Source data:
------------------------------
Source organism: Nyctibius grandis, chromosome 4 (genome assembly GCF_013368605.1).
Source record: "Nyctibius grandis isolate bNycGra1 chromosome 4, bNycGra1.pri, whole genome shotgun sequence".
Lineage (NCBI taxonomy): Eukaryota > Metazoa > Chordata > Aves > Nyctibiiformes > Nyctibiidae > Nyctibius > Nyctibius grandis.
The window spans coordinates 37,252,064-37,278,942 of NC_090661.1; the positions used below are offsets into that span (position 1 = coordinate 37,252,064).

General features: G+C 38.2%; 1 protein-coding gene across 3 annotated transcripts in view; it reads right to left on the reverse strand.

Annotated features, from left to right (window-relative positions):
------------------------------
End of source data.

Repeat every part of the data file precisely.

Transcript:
Source organism: Nyctibius grandis, chromosome 4 (genome assembly GCF_013368605.1).
Source record: "Nyctibius grandis isolate bNycGra1 chromosome 4, bNycGra1.pri, whole genome shotgun sequence".
Lineage (NCBI taxonomy): Eukaryota > Metazoa > Chordata > Aves > Nyctibiiformes > Nyctibiidae > Nyctibius > Nyctibius grandis.
The window spans coordinates 37,252,064-37,278,942 of NC_090661.1; the positions used below are offsets into that span (position 1 = coordinate 37,252,064).

General features: G+C 38.2%; 1 protein-coding gene across 3 annotated transcripts in view; it reads right to left on the reverse strand.

Annotated features, from left to right (window-relative positions):